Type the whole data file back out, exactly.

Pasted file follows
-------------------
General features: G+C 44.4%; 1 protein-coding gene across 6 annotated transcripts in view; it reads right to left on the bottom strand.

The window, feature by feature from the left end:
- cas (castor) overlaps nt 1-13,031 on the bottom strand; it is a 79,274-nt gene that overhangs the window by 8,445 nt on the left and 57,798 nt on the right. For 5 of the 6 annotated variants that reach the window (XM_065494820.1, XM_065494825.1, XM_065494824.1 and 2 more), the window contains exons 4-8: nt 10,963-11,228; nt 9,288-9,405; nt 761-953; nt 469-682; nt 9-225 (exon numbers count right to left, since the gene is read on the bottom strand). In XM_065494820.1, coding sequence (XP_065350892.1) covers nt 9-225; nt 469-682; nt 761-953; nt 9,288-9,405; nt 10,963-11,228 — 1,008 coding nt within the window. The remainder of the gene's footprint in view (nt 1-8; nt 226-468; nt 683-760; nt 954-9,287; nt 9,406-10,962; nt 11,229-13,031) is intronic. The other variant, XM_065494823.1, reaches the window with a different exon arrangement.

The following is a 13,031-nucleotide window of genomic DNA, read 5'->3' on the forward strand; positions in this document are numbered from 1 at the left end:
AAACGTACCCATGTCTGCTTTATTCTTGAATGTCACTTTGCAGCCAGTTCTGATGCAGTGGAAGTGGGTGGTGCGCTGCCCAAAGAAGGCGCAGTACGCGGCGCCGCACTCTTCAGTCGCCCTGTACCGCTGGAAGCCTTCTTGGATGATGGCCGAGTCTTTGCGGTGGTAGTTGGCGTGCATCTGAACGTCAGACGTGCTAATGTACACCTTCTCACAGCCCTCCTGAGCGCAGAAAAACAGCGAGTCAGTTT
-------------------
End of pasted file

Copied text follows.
General features: G+C 44.4%; 1 protein-coding gene across 6 annotated transcripts in view; it reads right to left on the bottom strand.

The window, feature by feature from the left end:
- cas (castor) overlaps nt 1-13,031 on the bottom strand; it is a 79,274-nt gene that overhangs the window by 8,445 nt on the left and 57,798 nt on the right. For 5 of the 6 annotated variants that reach the window (XM_065494820.1, XM_065494825.1, XM_065494824.1 and 2 more), the window contains exons 4-8: nt 10,963-11,228; nt 9,288-9,405; nt 761-953; nt 469-682; nt 9-225 (exon numbers count right to left, since the gene is read on the bottom strand). In XM_065494820.1, coding sequence (XP_065350892.1) covers nt 9-225; nt 469-682; nt 761-953; nt 9,288-9,405; nt 10,963-11,228 — 1,008 coding nt within the window. The remainder of the gene's footprint in view (nt 1-8; nt 226-468; nt 683-760; nt 954-9,287; nt 9,406-10,962; nt 11,229-13,031) is intronic. The other variant, XM_065494823.1, reaches the window with a different exon arrangement.

The following is a 13,031-nucleotide window of genomic DNA, read 5'->3' on the forward strand; positions in this document are numbered from 1 at the left end:
AAACGTACCCATGTCTGCTTTATTCTTGAATGTCACTTTGCAGCCAGTTCTGATGCAGTGGAAGTGGGTGGTGCGCTGCCCAAAGAAGGCGCAGTACGCGGCGCCGCACTCTTCAGTCGCCCTGTACCGCTGGAAGCCTTCTTGGATGATGGCCGAGTCTTTGCGGTGGTAGTTGGCGTGCATCTGAACGTCAGACGTGCTAATGTACACCTTCTCACAGCCCTCCTGAGCGCAGAAAAACAGCGAGTCAGTTT